Implementing QoS mechanisms is another key consideration in order to ensure that VoIP traffic is forwarded across a network in a timely manner. A variety of different queuing mechanisms can be used on WAN interfaces to help prioritize voice traffic in order to ensure that it is serviced in this manner, and not delayed by other traffic that is less time-sensitive. While the four main queuing techniques typically implemented on Cisco router serial interfaces were looked at earlier in this chapter, voice traffic is typically prioritized using one of the three queuing methods listed below.
- Class-Based Weighted Fair Queuing (CBWFQ). Class-based WFQ works in a manner somewhat similar to traditional WFQ, with the exception that “classified” traffic can be placed into reserved bandwidth queues, ensuring that certain types of traffic (such as VoIP) are allocated a guaranteed amount of bandwidth. A scheduler services the queues based on the bandwidth assigned to them, also known as the “weight”. While CBWFQ ensures that all packets are allocated appropriate bandwidth based on their weight (and that all queues are serviced), it does not implement strict priority. In other words, this queuing method can still result in delays for VoIP traffic.
- Low Latency Queuing (LLQ). The LLQ queuing method is strongly recommended as the queuing method for use on WAN links that need to support time-sensitive traffic like VoIP. While LLQ functions in a manner very similar to CBWFQ, it does implement one very important additional feature, namely a priority queue. The priority queue is allocated a defined amount of priority bandwidth (weight), and is always serviced first as long as it does not exceed this bandwidth. Other types of traffic can be assigned to reserved queues (or a default queue) with pre-defined weights, ensuring that they are not starved of bandwidth.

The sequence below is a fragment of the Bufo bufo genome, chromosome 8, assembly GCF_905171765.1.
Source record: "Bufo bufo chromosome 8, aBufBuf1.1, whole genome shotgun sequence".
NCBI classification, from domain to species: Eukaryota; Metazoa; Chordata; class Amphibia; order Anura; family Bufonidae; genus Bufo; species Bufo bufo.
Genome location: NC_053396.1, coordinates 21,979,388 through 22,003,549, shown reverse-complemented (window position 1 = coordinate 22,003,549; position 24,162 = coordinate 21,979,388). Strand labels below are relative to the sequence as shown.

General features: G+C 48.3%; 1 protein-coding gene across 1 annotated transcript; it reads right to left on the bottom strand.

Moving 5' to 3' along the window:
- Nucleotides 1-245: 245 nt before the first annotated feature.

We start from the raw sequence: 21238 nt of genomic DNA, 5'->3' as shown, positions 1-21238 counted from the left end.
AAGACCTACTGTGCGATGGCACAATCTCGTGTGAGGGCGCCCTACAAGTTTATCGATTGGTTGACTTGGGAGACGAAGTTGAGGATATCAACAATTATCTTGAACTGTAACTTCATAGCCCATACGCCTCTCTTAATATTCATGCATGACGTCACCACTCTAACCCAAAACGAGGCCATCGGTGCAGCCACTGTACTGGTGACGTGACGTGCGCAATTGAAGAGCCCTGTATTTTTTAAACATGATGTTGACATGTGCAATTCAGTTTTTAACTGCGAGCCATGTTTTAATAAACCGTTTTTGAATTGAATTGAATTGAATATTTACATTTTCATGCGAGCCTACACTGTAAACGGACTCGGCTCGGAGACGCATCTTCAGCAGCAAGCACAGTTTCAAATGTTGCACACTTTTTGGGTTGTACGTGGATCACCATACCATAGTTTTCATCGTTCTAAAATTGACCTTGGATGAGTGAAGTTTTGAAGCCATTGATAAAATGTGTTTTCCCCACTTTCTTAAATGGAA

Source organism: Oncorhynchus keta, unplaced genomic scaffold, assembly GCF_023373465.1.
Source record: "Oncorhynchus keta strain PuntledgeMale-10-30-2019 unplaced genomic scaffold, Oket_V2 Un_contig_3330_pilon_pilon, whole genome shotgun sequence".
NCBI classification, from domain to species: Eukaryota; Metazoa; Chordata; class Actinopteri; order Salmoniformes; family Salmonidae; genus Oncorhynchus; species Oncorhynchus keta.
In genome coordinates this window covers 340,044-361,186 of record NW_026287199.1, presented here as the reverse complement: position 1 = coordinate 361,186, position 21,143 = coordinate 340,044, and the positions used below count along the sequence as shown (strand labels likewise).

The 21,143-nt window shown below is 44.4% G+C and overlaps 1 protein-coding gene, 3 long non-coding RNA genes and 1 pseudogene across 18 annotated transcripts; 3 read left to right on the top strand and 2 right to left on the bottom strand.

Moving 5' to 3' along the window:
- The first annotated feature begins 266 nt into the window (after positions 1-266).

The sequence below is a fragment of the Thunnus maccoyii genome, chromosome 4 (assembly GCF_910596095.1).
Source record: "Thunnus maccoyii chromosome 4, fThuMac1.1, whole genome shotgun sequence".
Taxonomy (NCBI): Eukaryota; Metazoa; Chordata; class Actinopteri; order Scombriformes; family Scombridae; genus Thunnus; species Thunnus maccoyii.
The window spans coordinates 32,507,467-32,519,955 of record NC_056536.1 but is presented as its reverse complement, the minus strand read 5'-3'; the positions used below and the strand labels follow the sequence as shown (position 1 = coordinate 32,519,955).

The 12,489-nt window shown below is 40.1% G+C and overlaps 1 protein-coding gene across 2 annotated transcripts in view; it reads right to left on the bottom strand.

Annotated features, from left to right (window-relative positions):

- IP RTP Priority. The IP RTP Priority queuing method presents one of the simplest methods to ensure that VoIP packets are serviced with appropriate priority. When this queuing method is implemented, RTP voice packets (only) are automatically placed into a priority queue, while all other traffic is queued according to WFQ methods. IP RTP Priority can be implemented with a single command, which makes it an easy way to prioritize voice traffic, especially in environments where all other traffic can be handled equally. IP RTP priority does not become active until a WAN interface is experiencing congestion.
LLQ and IP RTP Priority are the two most popular queuing methods for prioritizing VoIP traffic.